9 Wines From Far-Flung Corners of the World

These wines from Morocco, Brazil, Greece, and South Africa offer a taste of something different
Staff Writer

Alpha Estate

Wines from Morocco, Greece, Brazil and South Africa are becoming increasingly popular in the U.S.

Most of the wine we drink in America is either produced domestically, comes from the classic vineyards of western Europe, or is made in Chile, Argentina, Australia, or New Zealand. But there’s a lot of wines made in other areas of the world, some of which have grown grapes for hundreds of years but for various reasons have remained on the edges of the world market.

Here are nine such wines from Morocco, Greece, and Brazil, with one included from South Africa, whose wines are increasingly popular in the U.S. today. The wines from Morocco, imported by California-based Nomadic Distribution, may be a little more difficult to find than the others.

Lidio Carraro “Dádivas” Serra do Sudeste Chardonnay 2013 ($15). An old-fashioned chardonnay from Brazil with lots of ripe apple and savory notes; full and substantial.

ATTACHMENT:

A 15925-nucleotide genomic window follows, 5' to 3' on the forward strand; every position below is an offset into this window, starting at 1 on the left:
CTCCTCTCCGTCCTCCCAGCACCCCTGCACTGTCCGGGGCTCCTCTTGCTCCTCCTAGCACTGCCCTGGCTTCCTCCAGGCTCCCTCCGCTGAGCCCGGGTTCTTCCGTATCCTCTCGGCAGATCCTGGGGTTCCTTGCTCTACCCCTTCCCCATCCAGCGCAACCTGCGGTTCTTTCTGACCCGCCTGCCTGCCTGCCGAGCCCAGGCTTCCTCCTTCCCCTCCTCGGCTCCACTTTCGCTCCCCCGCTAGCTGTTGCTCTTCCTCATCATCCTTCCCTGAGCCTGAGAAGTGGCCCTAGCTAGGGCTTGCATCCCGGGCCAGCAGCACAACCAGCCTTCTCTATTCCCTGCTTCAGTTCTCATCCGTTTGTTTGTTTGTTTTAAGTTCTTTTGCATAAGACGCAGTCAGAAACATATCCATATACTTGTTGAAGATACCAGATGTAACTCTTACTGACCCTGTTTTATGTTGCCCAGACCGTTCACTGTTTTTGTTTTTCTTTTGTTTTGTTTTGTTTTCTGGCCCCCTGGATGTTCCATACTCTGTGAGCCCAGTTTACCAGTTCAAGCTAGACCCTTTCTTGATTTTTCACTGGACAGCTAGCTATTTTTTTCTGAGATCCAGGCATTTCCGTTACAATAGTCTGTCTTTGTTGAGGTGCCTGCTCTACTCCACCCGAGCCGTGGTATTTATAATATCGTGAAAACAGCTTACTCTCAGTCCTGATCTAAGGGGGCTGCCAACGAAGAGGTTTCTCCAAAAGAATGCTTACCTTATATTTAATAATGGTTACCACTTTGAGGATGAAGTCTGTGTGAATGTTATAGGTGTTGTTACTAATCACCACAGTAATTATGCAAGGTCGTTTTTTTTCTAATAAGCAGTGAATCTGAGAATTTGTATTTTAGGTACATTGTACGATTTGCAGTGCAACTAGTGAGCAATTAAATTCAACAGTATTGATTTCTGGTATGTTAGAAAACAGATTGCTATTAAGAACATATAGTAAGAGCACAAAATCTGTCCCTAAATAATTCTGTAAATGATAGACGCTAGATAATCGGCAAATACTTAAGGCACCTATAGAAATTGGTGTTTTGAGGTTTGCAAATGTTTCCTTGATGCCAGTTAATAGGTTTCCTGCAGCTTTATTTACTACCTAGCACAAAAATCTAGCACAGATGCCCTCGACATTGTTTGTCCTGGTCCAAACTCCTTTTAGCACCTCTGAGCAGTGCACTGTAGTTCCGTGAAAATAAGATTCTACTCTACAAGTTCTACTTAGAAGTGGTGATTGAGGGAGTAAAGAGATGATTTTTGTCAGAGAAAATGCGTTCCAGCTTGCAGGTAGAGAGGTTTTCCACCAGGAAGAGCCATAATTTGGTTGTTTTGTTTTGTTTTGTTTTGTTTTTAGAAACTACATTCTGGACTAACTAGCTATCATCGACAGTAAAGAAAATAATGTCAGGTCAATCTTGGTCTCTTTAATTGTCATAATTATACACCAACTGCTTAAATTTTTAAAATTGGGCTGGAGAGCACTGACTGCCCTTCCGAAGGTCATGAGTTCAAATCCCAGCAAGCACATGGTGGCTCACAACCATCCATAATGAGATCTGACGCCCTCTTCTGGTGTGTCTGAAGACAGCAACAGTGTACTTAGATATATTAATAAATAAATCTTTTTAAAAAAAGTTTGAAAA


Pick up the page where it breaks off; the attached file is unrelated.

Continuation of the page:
Kershaw “Clonal Selection” Elgin Chardonnay 2014 ($60). An enjoyable but not overly complex South African wine with lots of apple and oak barrel flavors.

Lidio Carraro “Agnus” Serra do Sudeste Merlot ($12). This Brazilian red has tart berry flavors complemented by lots of good acidity and sound structure.

Lido Carraro “Agnus” Serra do Sudeste Tannat ($12). Another Brazilian, quite savory and spicy-herbal with firm ripe-fruit flavors.

Kir-Yianna Ktima Kir-Yianna Yianakohori Hills Red Wine ($17). A xinomarra-based blend from Greece that is big in structure but not in volume with rich, dark fruits and lots of tannin. It should develop further with cellaring.

Alpha Estate Florina Sauvignon Blanc 2015 ($21). From Greece’s Amyndeon region; green kiwi flavors with some brioche notes; balanced, but the finish isn’t crisp.

Ouled Thaleb “Signature” Morocco Red Wine 2013 ($23). A blend with marselan, a granache-cabernet sauvignon cross grown mainly in southwestern France, in the lead. Tangy and gamey with good acidity and working well with food.

Ouled Thaleb “Aït Souala” Morocco Red Wine 2012 ($25). A suitably exotic blend of arinarnoa (a tannat-cabernet sauvignon cross), tannat, and malbec; this one’s a touch tart with red berry flavors and some savory notes in the finish.

Alpha Estate Florina Red Wine (SMX) 2012 ($31). A Greek syrah-merlot-xinomarro unfiltered blend; fresh-tasting with red fruit forwardness, raspy tannins, and a savory finish.

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